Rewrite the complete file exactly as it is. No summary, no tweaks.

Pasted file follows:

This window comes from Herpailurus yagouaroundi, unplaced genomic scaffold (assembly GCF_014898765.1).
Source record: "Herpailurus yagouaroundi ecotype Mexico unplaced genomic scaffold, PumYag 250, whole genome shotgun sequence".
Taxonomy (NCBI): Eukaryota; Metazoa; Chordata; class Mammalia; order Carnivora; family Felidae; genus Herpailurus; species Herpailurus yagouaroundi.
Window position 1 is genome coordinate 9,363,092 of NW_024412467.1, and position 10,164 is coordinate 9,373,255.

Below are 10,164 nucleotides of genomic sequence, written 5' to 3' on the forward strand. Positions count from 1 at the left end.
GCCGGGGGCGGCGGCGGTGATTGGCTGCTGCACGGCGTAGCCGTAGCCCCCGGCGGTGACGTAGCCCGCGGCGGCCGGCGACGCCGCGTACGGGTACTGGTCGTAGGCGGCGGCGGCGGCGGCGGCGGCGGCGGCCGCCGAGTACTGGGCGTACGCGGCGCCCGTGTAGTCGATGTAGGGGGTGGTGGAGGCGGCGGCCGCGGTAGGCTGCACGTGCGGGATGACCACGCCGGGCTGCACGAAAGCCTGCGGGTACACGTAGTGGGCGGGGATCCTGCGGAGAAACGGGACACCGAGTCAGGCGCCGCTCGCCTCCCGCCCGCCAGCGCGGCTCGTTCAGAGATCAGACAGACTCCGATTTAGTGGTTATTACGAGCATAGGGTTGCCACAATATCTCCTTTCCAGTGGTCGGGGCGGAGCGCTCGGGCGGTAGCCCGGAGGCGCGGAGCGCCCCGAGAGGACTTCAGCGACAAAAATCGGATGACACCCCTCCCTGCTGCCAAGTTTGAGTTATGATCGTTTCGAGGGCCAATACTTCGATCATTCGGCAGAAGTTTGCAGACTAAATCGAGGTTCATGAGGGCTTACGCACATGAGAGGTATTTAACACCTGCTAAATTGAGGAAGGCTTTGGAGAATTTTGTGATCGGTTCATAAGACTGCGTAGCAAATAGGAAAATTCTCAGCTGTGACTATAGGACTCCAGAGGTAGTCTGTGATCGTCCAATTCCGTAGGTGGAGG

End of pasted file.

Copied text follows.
This window comes from Herpailurus yagouaroundi, unplaced genomic scaffold (assembly GCF_014898765.1).
Source record: "Herpailurus yagouaroundi ecotype Mexico unplaced genomic scaffold, PumYag 250, whole genome shotgun sequence".
Taxonomy (NCBI): Eukaryota; Metazoa; Chordata; class Mammalia; order Carnivora; family Felidae; genus Herpailurus; species Herpailurus yagouaroundi.
Window position 1 is genome coordinate 9,363,092 of NW_024412467.1, and position 10,164 is coordinate 9,373,255.

Below are 10,164 nucleotides of genomic sequence, written 5' to 3' on the forward strand. Positions count from 1 at the left end.
GCCGGGGGCGGCGGCGGTGATTGGCTGCTGCACGGCGTAGCCGTAGCCCCCGGCGGTGACGTAGCCCGCGGCGGCCGGCGACGCCGCGTACGGGTACTGGTCGTAGGCGGCGGCGGCGGCGGCGGCGGCGGCGGCCGCCGAGTACTGGGCGTACGCGGCGCCCGTGTAGTCGATGTAGGGGGTGGTGGAGGCGGCGGCCGCGGTAGGCTGCACGTGCGGGATGACCACGCCGGGCTGCACGAAAGCCTGCGGGTACACGTAGTGGGCGGGGATCCTGCGGAGAAACGGGACACCGAGTCAGGCGCCGCTCGCCTCCCGCCCGCCAGCGCGGCTCGTTCAGAGATCAGACAGACTCCGATTTAGTGGTTATTACGAGCATAGGGTTGCCACAATATCTCCTTTCCAGTGGTCGGGGCGGAGCGCTCGGGCGGTAGCCCGGAGGCGCGGAGCGCCCCGAGAGGACTTCAGCGACAAAAATCGGATGACACCCCTCCCTGCTGCCAAGTTTGAGTTATGATCGTTTCGAGGGCCAATACTTCGATCATTCGGCAGAAGTTTGCAGACTAAATCGAGGTTCATGAGGGCTTACGCACATGAGAGGTATTTAACACCTGCTAAATTGAGGAAGGCTTTGGAGAATTTTGTGATCGGTTCATAAGACTGCGTAGCAAATAGGAAAATTCTCAGCTGTGACTATAGGACTCCAGAGGTAGTCTGTGATCGTCCAATTCCGTAGGTGGAGG